In the cardiac cath lab, since many patients may be outpatients, secondary referrals, transfers or emergencies, the pre-cath consent and evaluation may be the first contact that the cath lab staff has with the patient. Routine lab assessments, including blood urea nitrogen (BUN) and creatinine, should be considered for these patients, especially for those who have risk factors for CKD. They provide vital, inexpensive screening information. However, to fully assess renal function and understand the progression of CKD, these results need to be augmented with an estimated glomerular filtration rate (eGFR). This is because eGFR takes important variables into consideration that may include race, sex, age, creatinine and weight. This is important, because a person with a serum creatinine of 1.2 who is 40 years old may have an eGFR >60, while a fragile octogenarian may have the same creatinine and an eGFR of <40.
An eGFR should be the gold standard in the clinical lab and the cath lab for measuring renal function and defining the stage of kidney disease. Because eGFR is defined by comprehensive criteria, it is a more reliable predictor of renal function. It is important to note that serum creatinine alone should NOT be used as a measure of kidney function, especially for patients who are high risk, elderly, or in need of large contrast doses and anti-coagulation. All clinical laboratories should report an estimate of GFR alongside a measurement of serum creatinine. In clinical laboratories without the ability to automatically incorporate race into the Modification of Diet in Renal Disease study (MDRD) calculation, adjusted values for race should be determined (multiply by 1.21 for African-Americans)7 and cath lab personnel should know how to hand-calculate an eGFR.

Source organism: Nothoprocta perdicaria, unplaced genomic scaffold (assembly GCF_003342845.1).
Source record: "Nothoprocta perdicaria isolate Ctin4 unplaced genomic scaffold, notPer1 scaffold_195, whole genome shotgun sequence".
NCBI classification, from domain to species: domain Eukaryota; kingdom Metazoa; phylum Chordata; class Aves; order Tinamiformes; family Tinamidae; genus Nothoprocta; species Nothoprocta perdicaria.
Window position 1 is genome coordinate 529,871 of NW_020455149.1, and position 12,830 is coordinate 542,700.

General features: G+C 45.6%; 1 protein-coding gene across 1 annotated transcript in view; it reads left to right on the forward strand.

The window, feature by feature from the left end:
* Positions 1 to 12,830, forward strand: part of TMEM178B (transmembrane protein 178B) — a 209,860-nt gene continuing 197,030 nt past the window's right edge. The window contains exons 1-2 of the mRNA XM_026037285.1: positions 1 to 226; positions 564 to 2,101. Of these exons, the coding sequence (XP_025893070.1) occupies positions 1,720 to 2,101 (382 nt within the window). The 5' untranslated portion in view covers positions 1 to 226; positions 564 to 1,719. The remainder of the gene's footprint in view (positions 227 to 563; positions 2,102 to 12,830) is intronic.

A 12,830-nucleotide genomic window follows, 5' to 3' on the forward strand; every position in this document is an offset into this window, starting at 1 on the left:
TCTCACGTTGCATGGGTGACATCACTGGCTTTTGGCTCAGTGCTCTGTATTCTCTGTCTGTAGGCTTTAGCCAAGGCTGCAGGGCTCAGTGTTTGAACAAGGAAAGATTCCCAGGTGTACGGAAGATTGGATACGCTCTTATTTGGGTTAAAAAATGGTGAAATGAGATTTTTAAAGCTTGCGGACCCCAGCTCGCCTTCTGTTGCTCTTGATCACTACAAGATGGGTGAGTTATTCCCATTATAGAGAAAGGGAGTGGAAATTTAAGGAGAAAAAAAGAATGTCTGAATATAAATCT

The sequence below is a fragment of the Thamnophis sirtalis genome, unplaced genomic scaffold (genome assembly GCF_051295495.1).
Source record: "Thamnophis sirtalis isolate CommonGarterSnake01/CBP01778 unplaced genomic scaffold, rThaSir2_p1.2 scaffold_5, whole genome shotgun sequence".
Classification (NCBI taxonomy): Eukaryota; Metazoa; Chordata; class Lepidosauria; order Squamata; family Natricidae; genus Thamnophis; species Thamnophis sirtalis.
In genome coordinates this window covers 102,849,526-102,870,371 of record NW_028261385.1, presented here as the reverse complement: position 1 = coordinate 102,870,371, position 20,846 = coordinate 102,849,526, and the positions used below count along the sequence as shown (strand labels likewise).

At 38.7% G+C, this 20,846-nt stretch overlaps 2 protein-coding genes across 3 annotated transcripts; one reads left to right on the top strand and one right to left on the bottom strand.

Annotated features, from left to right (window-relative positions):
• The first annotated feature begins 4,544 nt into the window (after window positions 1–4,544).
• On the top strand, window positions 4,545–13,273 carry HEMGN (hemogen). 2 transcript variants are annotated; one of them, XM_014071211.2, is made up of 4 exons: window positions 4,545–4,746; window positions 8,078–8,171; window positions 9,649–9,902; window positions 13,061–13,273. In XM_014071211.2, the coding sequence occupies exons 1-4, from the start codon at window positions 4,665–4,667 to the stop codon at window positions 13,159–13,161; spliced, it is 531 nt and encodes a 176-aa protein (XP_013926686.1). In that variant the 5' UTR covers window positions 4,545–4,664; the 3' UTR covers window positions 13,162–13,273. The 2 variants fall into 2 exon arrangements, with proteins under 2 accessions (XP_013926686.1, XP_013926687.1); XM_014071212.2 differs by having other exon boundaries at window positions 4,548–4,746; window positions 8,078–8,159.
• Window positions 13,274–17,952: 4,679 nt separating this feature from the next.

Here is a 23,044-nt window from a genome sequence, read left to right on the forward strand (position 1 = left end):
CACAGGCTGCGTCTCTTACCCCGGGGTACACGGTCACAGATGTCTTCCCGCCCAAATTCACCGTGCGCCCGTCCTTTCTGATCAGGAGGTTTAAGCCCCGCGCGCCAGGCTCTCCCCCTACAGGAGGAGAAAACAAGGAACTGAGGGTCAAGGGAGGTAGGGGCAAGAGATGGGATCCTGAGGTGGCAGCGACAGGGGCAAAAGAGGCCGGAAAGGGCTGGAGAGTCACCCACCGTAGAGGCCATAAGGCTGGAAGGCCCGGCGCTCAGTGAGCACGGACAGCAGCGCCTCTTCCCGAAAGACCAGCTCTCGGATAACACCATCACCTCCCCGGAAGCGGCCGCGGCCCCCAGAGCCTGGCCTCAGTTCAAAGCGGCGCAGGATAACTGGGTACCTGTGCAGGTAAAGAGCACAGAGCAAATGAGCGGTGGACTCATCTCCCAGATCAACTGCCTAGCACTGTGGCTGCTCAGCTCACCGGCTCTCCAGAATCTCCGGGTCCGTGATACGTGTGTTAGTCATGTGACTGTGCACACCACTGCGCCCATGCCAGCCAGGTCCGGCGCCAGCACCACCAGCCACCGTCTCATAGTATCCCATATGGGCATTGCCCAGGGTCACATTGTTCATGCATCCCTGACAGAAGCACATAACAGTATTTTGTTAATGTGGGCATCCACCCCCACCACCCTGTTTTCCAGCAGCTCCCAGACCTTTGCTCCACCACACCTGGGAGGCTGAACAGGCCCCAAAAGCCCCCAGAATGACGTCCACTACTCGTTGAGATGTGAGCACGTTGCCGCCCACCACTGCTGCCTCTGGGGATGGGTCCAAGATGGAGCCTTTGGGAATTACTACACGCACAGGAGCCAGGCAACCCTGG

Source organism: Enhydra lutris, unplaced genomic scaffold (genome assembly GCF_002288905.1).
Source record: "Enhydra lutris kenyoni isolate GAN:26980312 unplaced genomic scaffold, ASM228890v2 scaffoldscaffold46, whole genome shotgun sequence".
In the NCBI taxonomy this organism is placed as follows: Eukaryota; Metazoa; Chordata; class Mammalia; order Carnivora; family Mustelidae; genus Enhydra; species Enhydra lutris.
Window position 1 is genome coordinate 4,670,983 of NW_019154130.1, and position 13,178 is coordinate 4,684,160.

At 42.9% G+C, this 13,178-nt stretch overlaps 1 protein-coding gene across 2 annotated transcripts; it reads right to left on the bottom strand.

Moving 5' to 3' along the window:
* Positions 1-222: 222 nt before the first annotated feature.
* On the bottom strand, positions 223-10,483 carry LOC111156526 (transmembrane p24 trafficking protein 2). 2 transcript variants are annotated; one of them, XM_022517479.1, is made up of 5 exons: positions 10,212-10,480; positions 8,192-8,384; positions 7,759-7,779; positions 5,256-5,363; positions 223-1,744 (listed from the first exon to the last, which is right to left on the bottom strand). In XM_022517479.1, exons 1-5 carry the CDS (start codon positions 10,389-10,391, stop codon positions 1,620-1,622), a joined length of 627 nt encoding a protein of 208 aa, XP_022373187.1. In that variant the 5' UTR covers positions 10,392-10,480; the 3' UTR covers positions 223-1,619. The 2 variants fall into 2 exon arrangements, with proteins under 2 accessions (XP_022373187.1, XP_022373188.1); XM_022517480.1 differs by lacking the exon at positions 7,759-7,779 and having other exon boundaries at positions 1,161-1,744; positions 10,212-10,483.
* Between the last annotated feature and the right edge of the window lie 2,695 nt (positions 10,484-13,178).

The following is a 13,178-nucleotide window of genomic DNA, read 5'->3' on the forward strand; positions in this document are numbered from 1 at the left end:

In order to determine eGFR, there are numerous formulas and guidelines available. The most commonly used ones in cath lab practice are the MDRD and Cockcroft-Gault formulas. The MDRD study equation has many advantages, because it is more accurate and precise than the Cockcroft-Gault equation for persons with a GFR < approximately 90 mL/min per 1.73m2, predicts GFR as measured by using an accepted method (urinary clearance of I-iothalamate), was developed on a large (n > 1,000) database containing persons with various kidney diseases, and was tested on a validation database containing more than 500 additional patients.8 However, the Cockcroft-Gault formula is frequently used in the cath lab, is acceptable for evaluating renal function, and is used to calculate dosing of anti-coagulation therapies such as anti-thrombin or glycoprotein IIb/IIIa drugs during cardiac cath if an MDRD GFR is not available. The two most common eGFR formulas are: